Ask the Rape Victim

I am a 45-year old single woman who has counseled other rape victims, so I have no problem being open and frank about my three experiences. I will offer the cursory scenarios to get the basic questions out of the way.

A little background
I developed very early. My first day of walking into the gym class in seventh grade and I was mistaken for the teacher because I already had a chest. The physical development caused a rash of problems in the form of sexual abuse, molestations, and multiple rapes. My breasts were so large by the age of 12 that boys who believed I was stuffing with balloons would trap me in corners and stick pins in them to see if they would pop. I would walk home from school and have men drive by and try to pull me into their cars. Living near a military base, soldiers on the beach (in public), would take turns holding me down and trying to rip my bathing suit off.

I got to a point where I hated the beach and wouldn’t go, sequestering myself alone in my room with my books and art. My mother would rant that any 15-year old girl would love to live at the beach and I was ungrateful for not appreciating what they had given me. I told my parents about some of the first molestations, a local doctor who continually exposed himself to me (masturbating in his bedroom window, which directly faced my bedroom window) when I was home alone and tried to molest me, but the solutions were to walk home a different way, go to a different part of the beach, and close the shutters of my window.

Rape #1; age 16**
One day, walking home from school, I was raped for the first time. I was about 16. He and I were walking down the street – he, of Hispanic descent, in his military-insignia jacket about 30 feet in front of me – turned around suddenly when we were near an open garage. He grabbed me and pulled me, struggling, into the garage. Petrified and shaking with fear, with one hand he clamped his hand over my mouth to keep me from crying out and with his other hand – with both of us standing – lifted my skirt, and did his deed. In retrospect, the entire act may have only taken five minutes. Much of that actual time lapsed is blurry in my memory. When he was finished, he zipped up his pants and ran down an alley. A local neighbor witnessed his departure and me trembling and crying, with my stockings bunched around my ankles, and helped me home. The perpetrator was captured by the police and ultimately let go due to contradictory identification. While I distinctly recalled the military jacket he was wearing, I thought the jacket ended at his waist and the eye-witness thought the jacket was longer, below his buttocks. That discrepancy let him go free.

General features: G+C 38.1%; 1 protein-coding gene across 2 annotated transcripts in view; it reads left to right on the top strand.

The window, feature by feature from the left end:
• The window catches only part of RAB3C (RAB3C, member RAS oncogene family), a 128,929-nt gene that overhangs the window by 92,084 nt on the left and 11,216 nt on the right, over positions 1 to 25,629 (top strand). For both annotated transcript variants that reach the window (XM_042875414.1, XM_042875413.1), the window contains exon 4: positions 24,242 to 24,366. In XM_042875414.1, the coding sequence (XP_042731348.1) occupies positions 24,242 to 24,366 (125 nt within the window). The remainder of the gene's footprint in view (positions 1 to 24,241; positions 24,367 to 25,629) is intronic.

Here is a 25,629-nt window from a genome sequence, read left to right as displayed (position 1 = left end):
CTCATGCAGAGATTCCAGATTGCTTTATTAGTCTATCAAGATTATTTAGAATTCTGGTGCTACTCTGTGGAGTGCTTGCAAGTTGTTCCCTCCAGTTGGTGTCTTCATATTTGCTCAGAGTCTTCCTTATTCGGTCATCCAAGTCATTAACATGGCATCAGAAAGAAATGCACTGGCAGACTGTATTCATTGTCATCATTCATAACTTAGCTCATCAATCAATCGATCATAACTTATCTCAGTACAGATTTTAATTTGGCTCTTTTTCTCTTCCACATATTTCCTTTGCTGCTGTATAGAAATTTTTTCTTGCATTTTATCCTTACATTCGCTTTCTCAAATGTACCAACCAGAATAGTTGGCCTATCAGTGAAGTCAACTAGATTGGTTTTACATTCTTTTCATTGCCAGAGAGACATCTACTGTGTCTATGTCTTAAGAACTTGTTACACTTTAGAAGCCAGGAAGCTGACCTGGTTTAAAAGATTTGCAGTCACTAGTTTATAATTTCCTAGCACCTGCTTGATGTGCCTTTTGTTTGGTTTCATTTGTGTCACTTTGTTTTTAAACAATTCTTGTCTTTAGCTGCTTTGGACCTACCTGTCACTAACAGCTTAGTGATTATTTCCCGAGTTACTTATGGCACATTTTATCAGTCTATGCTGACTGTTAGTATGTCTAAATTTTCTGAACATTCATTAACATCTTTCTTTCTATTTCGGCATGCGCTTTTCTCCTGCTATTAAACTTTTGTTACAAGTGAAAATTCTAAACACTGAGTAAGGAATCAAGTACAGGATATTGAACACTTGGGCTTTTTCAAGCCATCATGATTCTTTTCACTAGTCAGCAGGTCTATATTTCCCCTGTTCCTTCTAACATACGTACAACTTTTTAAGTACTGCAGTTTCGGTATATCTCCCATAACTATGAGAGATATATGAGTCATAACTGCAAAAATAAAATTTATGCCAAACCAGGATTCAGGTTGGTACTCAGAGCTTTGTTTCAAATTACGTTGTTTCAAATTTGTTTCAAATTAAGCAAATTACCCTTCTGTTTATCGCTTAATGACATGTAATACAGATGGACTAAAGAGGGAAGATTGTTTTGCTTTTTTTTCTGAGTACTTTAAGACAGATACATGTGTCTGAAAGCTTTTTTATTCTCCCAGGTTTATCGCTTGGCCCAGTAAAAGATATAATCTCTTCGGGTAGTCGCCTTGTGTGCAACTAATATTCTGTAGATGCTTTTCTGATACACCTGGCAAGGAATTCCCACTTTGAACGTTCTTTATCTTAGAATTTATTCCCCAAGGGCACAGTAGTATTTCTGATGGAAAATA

Rape #2; Statutory, age 17.
In my adolescent brain, I rationalized that I was more adult and mature than my peers when I began an affair with a teacher. It is commonplace now (I am sad to say), but in the early 1980s, it was quite scandalous and unheard of. My parents found out and the teacher and I ended the relationship amicably and quietly. But he bragged about the conquering (to the principal and vice-principal) and as rumors spread, so did the travesty. He was arrested for statutory rape and proceeded to give multiple television and newspaper interviews that he was being targeted by a “deranged and deluded” student who fantasized the whole thing.

My name was never mentioned in print but of course everyone knew who it was. I lived the Clinton/Lewinski macrocosm in a microcosmic environment. Everyone believed the teacher because he was so well-loved and respected. There were death threats against me and my tires were slashed. Ultimately, the school board voted to just give me my diploma months earlier than school ended; I was not to set foot on campus, not attend graduation or prom or anything. Most of the “friends” I had developed washed their hands of me, believing the teacher’s claims that he was the target of an attack. And my mother did as well; she took to the bottle, claiming it was another lie I was telling (just like the rape) to get attention. The teacher eventually lost his job, pleading no-contest to the rape charge, and paid a $1,000 fine. The principal and vice-principal lost their jobs too; for not protecting a minor. I didn’t know about that until much later.

Rape #3; age 29 - a gang-rape
Working the Renaissance Faire circuit at that point in my life, camping near the site was common practice for participants. Also common practice was rampant drinking, drumming circles, and debauchery. I am sure I was drinking and flirting, however I know I was not consenting to the attentions of two younger men (as I was involved in a relationship) who followed me when I left a rather raucous Scotch-tasting circle of thirty-or so people. My boyfriend-at-the-time was at my side when I said my goodnights; he wanting to stay up a while longer and me, desirous of sleep. It was dark and the two guys left shortly after I did, following me and dragging me into their tent which was very near a large drumming circle. Because of the drums and crowd noises, no one could hear me as I cried out for help. I was slightly intoxicated, but far from drunk however because of the lateness of the evening and terrain, when I reported the incident, I was unable to identify my perpetrators or the location of their tent (evidence led investigators to believe the guys moved their tent shortly after letting me go, so it was impossible to identify who they were).